Resident fights to keep truck as art in front yard
Artistic display brings complaint, fine
Saturday, Nov 05, 2011 06:00 am
Myles MacDonald readily admits that he’s got a passion for things on four wheels.
“I am a car buff. I have a ’48 Chev pickup – fully restored, it’s in mint condition – I’ve got a Humvee,” he said.
“I’ve got cars out of my butt. I love cars! I’ve always loved them.”
He is also a city-commissioned artist with an unusual visual sense. Two years ago, he installed as part of the city’s Art in Public Places Collection, the sizable 4.26-metre by 2.42-metre wood and steel artistic memorial to the late Stephen Barr, a prominent local businessman. Last year, MacDonald contemplated the best way to decorate his front yard. Being a self-admitted car guy, the answer didn’t take long to come to him.
One of MacDonald’s prized vehicles is a 1939 International, a truck that, if it were on the road, would turn many envious heads. When MacDonald bought the truck, he didn’t want to spend the money to fix it up — he just wanted to plant it.
“I just wanted something different for my flowerbed,” he explained. “I wanted something with a really old patina. I wanted an old truck, not a car.”
After he bought it for $500 from a local farmer, he modified it in order to install it in the ground of his front yard. He drained all the fluids, then cut off and removed the back of the truck. Using a backhoe, he partially buried the yellow front end to finish the aesthetic addition.
And that’s where his simple plan hit a dead end.
On the day he set the unusual art piece in its foundation, one of his neighbours took exception with his other truck that he parked on the grass near the property line in order to facilitate the work. That prompted a visit by some city employees who didn’t have art on their minds.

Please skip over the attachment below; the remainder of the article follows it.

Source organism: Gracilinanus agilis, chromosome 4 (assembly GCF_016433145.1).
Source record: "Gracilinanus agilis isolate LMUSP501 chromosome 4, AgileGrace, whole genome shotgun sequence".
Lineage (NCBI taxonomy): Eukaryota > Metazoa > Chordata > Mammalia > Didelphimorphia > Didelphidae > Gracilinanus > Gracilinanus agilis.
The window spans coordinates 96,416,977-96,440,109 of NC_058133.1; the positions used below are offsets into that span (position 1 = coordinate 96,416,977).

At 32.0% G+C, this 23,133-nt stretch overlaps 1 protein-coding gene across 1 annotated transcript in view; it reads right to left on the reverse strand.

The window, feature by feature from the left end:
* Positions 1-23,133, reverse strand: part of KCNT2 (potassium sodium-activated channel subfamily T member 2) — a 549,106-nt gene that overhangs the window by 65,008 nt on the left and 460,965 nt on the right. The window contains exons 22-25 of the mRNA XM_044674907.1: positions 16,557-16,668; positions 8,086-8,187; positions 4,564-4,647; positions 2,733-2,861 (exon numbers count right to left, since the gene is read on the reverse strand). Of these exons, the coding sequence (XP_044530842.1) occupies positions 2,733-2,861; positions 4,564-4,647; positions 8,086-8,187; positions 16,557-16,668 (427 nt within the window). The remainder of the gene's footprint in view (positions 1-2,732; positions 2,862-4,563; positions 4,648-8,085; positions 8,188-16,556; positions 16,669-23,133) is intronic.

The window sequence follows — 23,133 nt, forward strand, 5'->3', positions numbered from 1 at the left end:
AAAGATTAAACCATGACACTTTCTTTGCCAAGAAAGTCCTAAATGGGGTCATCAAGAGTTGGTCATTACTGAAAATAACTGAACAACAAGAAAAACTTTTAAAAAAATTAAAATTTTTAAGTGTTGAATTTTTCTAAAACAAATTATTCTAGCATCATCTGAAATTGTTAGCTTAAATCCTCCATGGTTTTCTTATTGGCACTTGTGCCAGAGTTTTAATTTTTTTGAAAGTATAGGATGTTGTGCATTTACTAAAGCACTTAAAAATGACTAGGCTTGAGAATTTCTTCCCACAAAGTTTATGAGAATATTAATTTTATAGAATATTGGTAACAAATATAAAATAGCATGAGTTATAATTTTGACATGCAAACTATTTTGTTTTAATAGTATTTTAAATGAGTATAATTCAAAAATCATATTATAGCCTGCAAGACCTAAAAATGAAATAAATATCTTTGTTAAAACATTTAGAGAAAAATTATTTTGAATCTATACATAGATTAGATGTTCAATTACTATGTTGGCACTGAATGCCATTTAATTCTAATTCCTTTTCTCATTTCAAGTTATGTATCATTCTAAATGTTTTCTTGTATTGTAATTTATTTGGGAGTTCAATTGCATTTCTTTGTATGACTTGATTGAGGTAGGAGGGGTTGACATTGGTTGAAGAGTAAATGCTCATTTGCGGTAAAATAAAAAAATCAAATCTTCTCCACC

“Within two hours after having it in the ground, I was cleaning up the rest of the yard. That’s when bylaw showed up and wrote me a $1,000 fine,” MacDonald said.
MacDonald said he doesn’t have any issue with the bylaw enforcement officer that he dealt with.
“He said that they got a complaint about a derelict vehicle on your yard. He saw the truck and said, ‘You have a couple of days to move it or we’re going to come back and give you a fine’. I said, ‘Yeah, whatever.’ It’s artwork,” he said.
Needless to say, when the fine was issued, he was none too pleased. He called up his lawyer and now the whole thing is before the courts.
He related how his lawyer summed up the situation:
“He said, ‘This one is outside the box. I’ll help you but this is a tough one. Your views and other people’s views are different things’.”
“As an artist I should be able to put it in the yard. It’s not like I’m some crazy lunatic that just bought a piece of crap and decided to leave it in my yard. I actually placed it. I put some love into it,” he said.
Since a trial date is set for the end of January, the city’s bylaw enforcement representative wouldn’t comment. Senior peace officer Garnet Melnyk could only confirm that the fine amount of $1,000 is set by the municipal bylaw for community standards.
“We don’t set the fines arbitrarily,” he explained. “Council comes up with the municipal bylaw and they set the fine amounts.”
The city’s community standards bylaw deals with property-based nuisances, including unsightly or derelict buildings or structures. Section 5 of this bylaw states that a nuisance can refer to “parking or storage of a vehicle (which includes a recreational vehicle or trailer) or boat that is located in the front yard of a property and wholly or partially on turf, lawn, dirt, gravel or other non-hard surfaced areas.”